The approval by Queensland’s independent Coordinator-General is subject to strict conditions.
Minister for state development, manufacturing, infrastructure and planning Cameron Dick said the decision provides certainty for the job-creating project. “This $1.2 billion project will support 190 construction jobs per year over 17 years and will deliver a tourism boom for the Gladstone region, supporting up to 700 ongoing operational jobs,” he said. “Tourism is one of the main drivers of job creation in regional Queensland, and a project of this scale is too important to languish in the planning and environment court for years.”
The proposal will deliver an integrated, master-planned resort on Hummock Hill Island in Rodds Bay, 30km south-east of Gladstone.
“Plans include tourist accommodation, holiday units and camping grounds for about 2,700 people, and potential permanent housing up to a maximum of 30 per cent,” said Dick. “There will be commercial and retail outlets, a range of community and recreation facilities including a boat ramp, cultural centre and an 18-hole golf course, and a bridge to the mainland.”
Tourism Industry Development Minister Kate Jones said the proposed development would be an important part of the Southern Great Barrier Reef tourism pitch, which focuses on future opportunities for central Queensland. “Tourism is vital for Gladstone’s economy and this project will be a game-changer for the local industry,” said Jones. “We’re working with the private sector to leverage infrastructure that will create hundreds of jobs in central Queensland. We know the next generation of tourists are looking for unique experiences. That’s exactly what Hummock Hill will provide – a one-off experience visitors can’t get anywhere else.”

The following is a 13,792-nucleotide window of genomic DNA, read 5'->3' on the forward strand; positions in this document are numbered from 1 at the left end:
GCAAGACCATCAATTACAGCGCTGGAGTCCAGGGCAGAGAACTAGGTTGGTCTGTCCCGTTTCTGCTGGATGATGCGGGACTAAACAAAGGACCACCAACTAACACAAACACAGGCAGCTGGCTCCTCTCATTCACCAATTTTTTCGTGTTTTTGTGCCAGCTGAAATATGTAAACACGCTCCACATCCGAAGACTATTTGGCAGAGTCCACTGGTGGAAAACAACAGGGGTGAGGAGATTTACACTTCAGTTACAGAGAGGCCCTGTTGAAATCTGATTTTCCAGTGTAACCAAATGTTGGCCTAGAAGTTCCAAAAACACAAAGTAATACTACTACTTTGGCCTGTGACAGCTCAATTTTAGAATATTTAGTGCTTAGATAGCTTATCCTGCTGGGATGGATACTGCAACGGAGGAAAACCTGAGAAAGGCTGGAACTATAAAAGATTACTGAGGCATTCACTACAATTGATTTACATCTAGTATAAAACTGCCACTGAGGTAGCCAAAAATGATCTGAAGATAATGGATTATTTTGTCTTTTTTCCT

Member for Gladstone Glenn Butcher said the project’s proponent has given a strong commitment that early works for the construction will start in 2020.
The Coordinator-General stepped in following Gladstone Regional Council’s decision to refuse the development application in May this year and an application, by Eaton Place, to review the decision in the Planning & Environment Court. The assessment concluded there are significant economic and social benefits, with robust environmental protections, that justify the project’s approval.
Gladstone Regional Council made a submission, making 26 recommendations to the Coordinator-General, 23 of which have been incorporated into the conditions of approval. “In total, 45 conditions have been applied to the approval, including the developer providing adequate provision of infrastructure to service a development of this size, and commencing construction in 2020,” said Dick. The proponent will provide all the infrastructure needed to service the development, at no cost to the state or ratepayer.